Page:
Algae outbreaks are another discouraging problem often experienced in planted rift lake aquariums. This is due to the high level of phosphates in the hard water and intense lighting required by the plants. The regular use of chemicals like Algae Fix™ will greatly reduce the amount of pernicious algae growth. Regular water changes are also important in keeping your nitrates below 5 ppm and consequently the algae in check. Plecostomus usually get along well in african cichlid set ups. Iíve found bristlenose plecos to be far superior to the common pleco in clearing algae. Be aware, however, that plecos will munch on soft plants. This brings us to our third point of consideration.

Third, it is important to know what plants will thrive with your mix of cichlids. Vegetarian cichlids should not be kept with most of the soft plants because they will devour them. I learned this the hard way. I had just planted my 75 gallon aquarium with 25 18-inch spiral valls before moving three of my adult Pseudotropheus sp. ďAceiĒ to this tank. The Acei wasted no time in razing this small water garden; within two days it was gone. In fact, their feces were bright green for a couple days following this tragedy. Note, spiral valls work just fine with other non-herbivorous cichlids. The lesson is to know your fish and pick your plants accordingly. Vegetarians can be discouraged from nibbling on your plants by keeping them well fed. Providing vegetable matter in their diet on a daily basis is also helpful in keeping them distracted. Blanched vegetables like zucchini slices and spinach leaves are usually accepted with delight.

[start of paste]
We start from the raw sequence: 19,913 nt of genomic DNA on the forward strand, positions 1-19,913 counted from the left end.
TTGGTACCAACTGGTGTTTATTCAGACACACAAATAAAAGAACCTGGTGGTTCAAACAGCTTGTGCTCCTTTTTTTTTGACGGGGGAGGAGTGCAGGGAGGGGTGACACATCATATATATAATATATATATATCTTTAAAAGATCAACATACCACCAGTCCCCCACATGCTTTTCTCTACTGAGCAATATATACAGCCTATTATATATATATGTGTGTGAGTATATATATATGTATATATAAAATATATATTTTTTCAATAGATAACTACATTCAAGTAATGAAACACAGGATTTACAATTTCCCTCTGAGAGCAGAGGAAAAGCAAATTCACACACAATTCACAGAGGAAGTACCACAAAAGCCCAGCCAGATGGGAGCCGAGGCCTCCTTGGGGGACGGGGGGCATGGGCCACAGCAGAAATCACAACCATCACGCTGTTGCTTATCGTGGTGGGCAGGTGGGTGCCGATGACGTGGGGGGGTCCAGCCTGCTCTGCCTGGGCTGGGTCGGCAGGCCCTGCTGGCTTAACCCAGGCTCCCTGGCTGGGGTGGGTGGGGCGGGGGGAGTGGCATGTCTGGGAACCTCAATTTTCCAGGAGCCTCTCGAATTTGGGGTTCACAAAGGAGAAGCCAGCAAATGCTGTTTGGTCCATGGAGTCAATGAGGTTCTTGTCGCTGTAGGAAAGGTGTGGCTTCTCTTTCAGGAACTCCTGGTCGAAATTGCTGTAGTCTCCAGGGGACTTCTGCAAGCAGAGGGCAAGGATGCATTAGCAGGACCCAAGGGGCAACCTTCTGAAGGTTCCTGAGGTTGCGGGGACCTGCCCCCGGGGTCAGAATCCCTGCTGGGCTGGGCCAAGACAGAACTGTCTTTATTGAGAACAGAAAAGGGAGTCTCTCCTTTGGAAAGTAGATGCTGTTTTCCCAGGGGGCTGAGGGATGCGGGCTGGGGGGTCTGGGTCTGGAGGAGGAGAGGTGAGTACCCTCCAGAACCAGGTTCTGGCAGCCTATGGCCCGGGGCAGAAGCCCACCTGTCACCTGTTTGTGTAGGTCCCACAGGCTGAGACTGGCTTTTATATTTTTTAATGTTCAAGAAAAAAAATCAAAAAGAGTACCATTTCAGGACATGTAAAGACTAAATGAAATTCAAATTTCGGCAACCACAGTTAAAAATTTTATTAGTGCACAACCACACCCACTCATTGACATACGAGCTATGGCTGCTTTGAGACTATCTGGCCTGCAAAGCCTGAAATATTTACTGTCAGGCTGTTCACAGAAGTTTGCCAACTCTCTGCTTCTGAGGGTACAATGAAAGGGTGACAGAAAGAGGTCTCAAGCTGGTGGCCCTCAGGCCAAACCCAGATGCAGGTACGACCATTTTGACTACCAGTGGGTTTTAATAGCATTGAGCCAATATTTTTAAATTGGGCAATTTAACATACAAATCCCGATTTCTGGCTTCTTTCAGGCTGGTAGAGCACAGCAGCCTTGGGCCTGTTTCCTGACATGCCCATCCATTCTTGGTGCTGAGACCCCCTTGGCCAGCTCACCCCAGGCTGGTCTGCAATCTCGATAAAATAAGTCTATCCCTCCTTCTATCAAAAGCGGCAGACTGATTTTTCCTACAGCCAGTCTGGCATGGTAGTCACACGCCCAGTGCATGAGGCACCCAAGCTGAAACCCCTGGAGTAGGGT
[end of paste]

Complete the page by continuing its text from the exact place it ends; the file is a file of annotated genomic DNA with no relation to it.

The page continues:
The fourth item in need of consideration is how to plant your plants. The answer varies from species to species as some do best if fastened to a rock or driftwood while others should be planted in gravel or sand. Photo of several spiral vallsAgain, specifics will be covered in greater detail in Plants 102. Perhaps the most daunting thing about keeping plants with cichlids is the latterís tendency to dig and uproot the plants. Any plants should be fastened to prevent the cichlids from uprooting them. Java Fern should be tied to drift wood or rocks with black string or fishing line. Other plants should be potted (when possible) and wedged-in with rocks (refer to photos).

Plants can be effectively potted by using small red clay pots. A pebble can be used to block the drainage hole to prevent everything from falling out the bottom. Next you can put in a couple of centimeters of peat moss mixed with a pinch of micronized iron. The pot is then filled with gravel. I like to pack the plants thickly in these pots because if any gravel is visible, some cichlids will pick at it until the plants are uprooted.

The last trick is the use of additives. I strongly recommend the use of sea salt, NOT plain Sodium Chloride. Sea salt contains not just Sodium but traces of other important elements as well. BUT use it sparingly. Add only 1 teaspoon of sea salt to every 8 gallons of aquarium water. Note this is quite different than the tablespoon per 5 gallons often recommended for medicinal treatments. The use of fertilizers is also strongly encouraged.

If you want to keep plants with African cichlids, it can be done, but itís important to provide proper and adequate lighting, to put your plants in pots, to perform frequent water changes, and to use phosphate-chelators, sea salt, and plant fertilizers. Most importantly, learn about the diets of your fish before purchasing any plant and then chose the toughest plants.